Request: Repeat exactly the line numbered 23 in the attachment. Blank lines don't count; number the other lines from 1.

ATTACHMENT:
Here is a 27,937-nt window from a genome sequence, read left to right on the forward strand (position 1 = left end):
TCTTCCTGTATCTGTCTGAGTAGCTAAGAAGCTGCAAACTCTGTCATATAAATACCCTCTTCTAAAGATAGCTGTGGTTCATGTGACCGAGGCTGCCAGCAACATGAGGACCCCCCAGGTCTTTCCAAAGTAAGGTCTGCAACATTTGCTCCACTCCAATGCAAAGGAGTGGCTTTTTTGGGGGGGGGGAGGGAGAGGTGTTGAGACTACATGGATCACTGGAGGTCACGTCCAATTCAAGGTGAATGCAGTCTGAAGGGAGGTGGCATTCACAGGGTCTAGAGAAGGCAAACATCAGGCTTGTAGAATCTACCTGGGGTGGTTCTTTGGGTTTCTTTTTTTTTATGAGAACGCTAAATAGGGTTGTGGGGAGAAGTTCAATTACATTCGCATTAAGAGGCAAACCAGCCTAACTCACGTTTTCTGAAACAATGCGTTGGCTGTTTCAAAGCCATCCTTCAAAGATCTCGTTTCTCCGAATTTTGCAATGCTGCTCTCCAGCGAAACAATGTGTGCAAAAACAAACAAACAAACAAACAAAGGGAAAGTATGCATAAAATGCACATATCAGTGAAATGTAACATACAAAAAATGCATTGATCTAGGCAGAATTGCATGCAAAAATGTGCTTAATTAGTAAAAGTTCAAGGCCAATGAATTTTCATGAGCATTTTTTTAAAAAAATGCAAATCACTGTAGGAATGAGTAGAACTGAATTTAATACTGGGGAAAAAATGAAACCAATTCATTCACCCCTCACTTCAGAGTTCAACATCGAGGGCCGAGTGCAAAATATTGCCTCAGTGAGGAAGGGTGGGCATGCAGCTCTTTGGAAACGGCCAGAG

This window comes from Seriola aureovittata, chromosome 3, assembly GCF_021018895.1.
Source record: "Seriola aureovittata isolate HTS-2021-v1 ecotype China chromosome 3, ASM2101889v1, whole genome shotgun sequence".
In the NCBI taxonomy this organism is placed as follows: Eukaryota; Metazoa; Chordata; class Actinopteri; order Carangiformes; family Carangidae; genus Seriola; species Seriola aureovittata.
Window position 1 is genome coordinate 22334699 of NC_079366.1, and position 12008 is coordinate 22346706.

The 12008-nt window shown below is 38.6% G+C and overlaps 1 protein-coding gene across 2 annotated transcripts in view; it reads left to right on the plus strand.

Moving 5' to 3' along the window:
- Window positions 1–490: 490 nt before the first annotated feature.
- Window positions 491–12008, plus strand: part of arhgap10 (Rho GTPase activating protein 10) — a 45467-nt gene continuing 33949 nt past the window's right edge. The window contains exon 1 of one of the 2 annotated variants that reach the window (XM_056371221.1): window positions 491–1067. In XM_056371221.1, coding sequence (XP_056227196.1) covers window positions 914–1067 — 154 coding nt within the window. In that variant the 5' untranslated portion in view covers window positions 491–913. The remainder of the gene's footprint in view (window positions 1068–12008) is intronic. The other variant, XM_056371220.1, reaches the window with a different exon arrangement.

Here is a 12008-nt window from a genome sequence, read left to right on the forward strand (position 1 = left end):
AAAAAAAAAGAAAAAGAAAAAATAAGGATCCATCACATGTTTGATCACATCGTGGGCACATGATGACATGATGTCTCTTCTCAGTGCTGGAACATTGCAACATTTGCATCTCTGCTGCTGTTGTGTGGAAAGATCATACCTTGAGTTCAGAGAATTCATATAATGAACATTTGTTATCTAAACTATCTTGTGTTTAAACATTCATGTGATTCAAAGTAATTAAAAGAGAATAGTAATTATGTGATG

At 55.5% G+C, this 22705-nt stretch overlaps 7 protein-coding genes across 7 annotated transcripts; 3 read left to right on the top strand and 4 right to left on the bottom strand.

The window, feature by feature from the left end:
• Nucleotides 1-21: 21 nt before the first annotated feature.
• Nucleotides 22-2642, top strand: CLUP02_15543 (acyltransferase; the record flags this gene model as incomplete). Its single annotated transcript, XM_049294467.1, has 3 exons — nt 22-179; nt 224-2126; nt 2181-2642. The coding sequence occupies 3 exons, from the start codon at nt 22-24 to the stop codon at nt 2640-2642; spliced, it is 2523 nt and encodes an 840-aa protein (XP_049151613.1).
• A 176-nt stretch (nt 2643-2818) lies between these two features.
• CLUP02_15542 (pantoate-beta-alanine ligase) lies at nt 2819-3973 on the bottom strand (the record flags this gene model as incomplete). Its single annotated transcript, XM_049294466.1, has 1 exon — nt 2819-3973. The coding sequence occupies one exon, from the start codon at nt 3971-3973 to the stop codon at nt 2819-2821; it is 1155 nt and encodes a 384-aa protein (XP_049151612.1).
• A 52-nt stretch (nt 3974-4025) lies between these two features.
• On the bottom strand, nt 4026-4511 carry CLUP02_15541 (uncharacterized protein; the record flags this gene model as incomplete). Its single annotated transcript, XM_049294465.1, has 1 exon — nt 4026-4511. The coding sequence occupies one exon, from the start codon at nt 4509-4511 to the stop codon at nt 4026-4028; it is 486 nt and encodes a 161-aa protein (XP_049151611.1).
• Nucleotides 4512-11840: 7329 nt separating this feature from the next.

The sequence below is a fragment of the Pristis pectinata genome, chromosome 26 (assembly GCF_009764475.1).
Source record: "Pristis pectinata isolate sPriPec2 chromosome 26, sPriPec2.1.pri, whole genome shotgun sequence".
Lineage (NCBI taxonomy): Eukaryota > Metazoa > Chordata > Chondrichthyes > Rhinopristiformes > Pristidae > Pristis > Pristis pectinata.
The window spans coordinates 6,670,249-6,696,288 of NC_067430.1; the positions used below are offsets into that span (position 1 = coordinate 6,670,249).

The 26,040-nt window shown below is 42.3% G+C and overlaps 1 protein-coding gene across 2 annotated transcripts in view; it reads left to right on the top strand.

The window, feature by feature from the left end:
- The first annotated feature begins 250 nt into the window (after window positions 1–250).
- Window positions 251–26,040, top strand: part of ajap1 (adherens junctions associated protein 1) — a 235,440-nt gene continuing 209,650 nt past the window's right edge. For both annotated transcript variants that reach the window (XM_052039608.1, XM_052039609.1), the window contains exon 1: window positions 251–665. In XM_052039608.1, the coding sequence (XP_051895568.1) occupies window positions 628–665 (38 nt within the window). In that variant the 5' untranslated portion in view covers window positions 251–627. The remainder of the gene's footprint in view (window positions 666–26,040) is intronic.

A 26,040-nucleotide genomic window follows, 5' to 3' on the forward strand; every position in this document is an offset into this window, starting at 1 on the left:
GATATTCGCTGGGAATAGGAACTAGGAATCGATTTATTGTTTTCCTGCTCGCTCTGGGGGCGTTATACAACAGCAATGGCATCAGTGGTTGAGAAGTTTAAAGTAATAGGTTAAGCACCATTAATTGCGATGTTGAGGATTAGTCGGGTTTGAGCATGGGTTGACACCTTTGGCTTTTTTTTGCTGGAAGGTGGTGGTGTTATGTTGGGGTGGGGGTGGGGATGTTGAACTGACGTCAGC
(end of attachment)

Source record: "Pristis pectinata isolate sPriPec2 chromosome 26, sPriPec2.1.pri, whole genome shotgun sequence".